The commentators ask why it was necessary to write "ben Levi" on each of 22,000 notes. They say that it would have been enough to write "five shekels" on each of 273 notes, and to mix them in the ballot box with 22,000 blank notes.

Some commentators explain that there was a suspicion that individuals would bring a blank note from home and present it as if it had been drawn from the box, thus claiming exemption as one of the redeemed first-born. Therefore, in order to avert any fraud, "ben Levi" was inscribed on each of the 22,000 notes indicating the exchange of a Levite for the first-born.
The Chasam Sofer, however, presents an additional difficulty. He says that according to the view that inscribing the words "ben Levi" on 22,000 notes would preempt efforts at cheating, it follows that there should have been no need to write "five shekels" on the 273 other notes. According to this reasoning, no one would have forged a note requiring that he redeem his sanctity with five shekel ha'kodesh. 

It's possible that if the words "five shekels" had not been inscribed on the 273 notes for the extra first-born males, the first-born who gave five shekels would have assumed that the main point of the redemption was the substitution of the first-born by a ben Levi. They would have thought that only b'deived (a posteriori) would it be possible to redeem their sanctified status by giving five of the shekel ha'kodesh.

The Torah comes to teach us here that the status of those first-born who were redeemed by means of the five shekel ha'kodesh is equal to the status of those first-born who were redeemed by a ben Levi. Each Jew has his own way of being redeemed.

A Levite redeemed a first-born by assuming the sanctified status formerly held by the first-born, and by taking on the tasks of serving in the Beis HaMikdash, concentrating on serving the Creator. The Levite was able to achieve this focus by leaving behind the pleasures of this world, here defined as not possessing a portion and an inheritance in the Land.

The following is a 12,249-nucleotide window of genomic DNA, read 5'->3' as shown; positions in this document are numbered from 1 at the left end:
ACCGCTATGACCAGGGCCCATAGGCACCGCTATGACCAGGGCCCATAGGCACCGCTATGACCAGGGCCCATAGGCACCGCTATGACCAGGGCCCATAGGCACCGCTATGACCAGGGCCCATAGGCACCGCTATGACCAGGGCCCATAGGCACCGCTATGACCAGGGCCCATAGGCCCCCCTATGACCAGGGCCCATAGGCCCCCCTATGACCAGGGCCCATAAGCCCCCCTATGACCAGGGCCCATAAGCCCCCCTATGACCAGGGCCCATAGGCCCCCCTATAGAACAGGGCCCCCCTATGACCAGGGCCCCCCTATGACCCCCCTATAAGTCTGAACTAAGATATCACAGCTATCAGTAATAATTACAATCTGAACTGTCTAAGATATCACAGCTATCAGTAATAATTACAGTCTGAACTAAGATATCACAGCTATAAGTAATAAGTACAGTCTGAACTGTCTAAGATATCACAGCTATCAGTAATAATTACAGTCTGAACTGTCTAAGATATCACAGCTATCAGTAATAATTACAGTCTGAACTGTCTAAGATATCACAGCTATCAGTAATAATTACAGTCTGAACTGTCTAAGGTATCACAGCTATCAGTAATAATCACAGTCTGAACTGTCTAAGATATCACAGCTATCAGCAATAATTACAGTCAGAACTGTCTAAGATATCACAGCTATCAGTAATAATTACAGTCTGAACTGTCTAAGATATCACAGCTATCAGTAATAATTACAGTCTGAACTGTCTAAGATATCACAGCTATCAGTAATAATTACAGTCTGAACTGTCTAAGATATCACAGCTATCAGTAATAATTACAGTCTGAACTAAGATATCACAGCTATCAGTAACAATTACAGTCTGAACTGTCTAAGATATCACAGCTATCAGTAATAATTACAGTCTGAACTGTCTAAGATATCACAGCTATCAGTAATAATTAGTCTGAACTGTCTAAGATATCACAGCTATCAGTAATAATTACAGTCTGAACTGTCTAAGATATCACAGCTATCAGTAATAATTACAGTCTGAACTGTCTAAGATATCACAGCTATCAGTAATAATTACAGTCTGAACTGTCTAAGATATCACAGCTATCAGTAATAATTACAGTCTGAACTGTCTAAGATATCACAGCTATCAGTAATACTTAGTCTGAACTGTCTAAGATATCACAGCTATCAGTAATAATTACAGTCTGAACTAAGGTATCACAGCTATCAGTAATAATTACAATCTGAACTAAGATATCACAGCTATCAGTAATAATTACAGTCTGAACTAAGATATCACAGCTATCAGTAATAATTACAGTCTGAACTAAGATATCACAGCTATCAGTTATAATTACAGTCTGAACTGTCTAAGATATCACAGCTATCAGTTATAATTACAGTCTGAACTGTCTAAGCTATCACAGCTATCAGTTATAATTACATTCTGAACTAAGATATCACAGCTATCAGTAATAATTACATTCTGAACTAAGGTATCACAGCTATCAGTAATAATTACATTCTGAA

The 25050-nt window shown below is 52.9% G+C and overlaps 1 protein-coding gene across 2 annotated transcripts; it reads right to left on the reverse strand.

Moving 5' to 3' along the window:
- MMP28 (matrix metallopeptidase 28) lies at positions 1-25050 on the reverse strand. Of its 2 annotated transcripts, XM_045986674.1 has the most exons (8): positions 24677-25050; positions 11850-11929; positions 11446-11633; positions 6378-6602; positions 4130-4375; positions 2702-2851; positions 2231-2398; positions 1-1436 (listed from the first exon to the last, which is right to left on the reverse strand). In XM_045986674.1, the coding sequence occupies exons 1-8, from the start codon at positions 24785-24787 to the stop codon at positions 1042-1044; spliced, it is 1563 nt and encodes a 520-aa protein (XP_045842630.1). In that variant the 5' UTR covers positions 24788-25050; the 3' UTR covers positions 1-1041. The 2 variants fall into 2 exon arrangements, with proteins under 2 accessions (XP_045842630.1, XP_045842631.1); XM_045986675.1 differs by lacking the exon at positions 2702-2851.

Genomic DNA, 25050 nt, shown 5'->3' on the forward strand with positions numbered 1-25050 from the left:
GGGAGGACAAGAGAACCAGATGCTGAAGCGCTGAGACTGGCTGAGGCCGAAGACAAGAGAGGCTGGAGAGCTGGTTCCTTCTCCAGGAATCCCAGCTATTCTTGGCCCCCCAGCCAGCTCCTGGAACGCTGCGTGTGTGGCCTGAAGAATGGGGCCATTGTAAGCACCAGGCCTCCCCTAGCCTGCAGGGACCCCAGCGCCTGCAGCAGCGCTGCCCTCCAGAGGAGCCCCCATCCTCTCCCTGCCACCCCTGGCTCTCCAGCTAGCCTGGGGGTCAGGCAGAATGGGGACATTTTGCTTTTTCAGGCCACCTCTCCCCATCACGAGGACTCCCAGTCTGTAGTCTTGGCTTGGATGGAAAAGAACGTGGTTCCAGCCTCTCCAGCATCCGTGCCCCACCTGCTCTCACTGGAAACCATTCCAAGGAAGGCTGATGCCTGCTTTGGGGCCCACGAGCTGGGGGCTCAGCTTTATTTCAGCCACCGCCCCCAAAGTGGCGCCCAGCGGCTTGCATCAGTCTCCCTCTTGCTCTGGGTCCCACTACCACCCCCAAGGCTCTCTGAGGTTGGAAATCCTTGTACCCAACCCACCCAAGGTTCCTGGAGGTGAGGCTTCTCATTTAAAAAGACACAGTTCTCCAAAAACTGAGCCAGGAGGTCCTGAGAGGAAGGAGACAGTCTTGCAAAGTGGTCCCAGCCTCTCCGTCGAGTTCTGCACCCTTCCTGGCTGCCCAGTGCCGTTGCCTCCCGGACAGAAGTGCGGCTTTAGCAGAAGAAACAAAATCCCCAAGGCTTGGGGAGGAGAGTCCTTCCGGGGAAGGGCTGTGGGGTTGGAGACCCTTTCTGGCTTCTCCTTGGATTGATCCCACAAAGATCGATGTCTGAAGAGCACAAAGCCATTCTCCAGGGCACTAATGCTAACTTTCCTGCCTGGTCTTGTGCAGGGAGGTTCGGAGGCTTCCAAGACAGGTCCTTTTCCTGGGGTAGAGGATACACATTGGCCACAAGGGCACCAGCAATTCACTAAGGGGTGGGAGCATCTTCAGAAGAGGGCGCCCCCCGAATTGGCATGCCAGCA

The extra first-borns effected their redemption by giving money that was transferred to Aharon and his sons. These and those achieved the redemption of their sanctity, each according to the way he was commanded, as indicated according to which note was drawn from the ballot box.
~~~
In previous generations, when the majority of the Jewish People lived in the lands of the Exile, and only a tiny fraction of the People merited to dwell in the Land of Israel, the dispersed Jews in the Exile know how to appreciate the virtue of supporting the Torah community and its institutions in the Land.

By means of the "sheklei ha'kodesh" that they transferred periodically to Torah observant institutions and organizations in the Land of Israel, Jews of the Diaspora expressed their connection to Eretz Israel and their identification with the Land and its Torah.

In our days, having merited to dwell in the Holy Land, to glory in her very dust, to establish institutions for disseminating Torah education, it's appropriate for us to adopt the approach of our forebears towards Eretz Israel. We need to admit of those same emotions, those same longings for admas kodesh - the Land - that informed the actions of our ancestors as they actually set aside money needed for food in order to assist those dwelling in Eretz Israel. This mitzvah they called maot Eretz Israel, coins for the Land of Israel.

We see the fruits of those longings for the Land, of Jewish dedication to Torah institutions and associations in Eretz Israel, whenever we look at a yeshiva building or observe the workings of a chesed (benevolent) organization.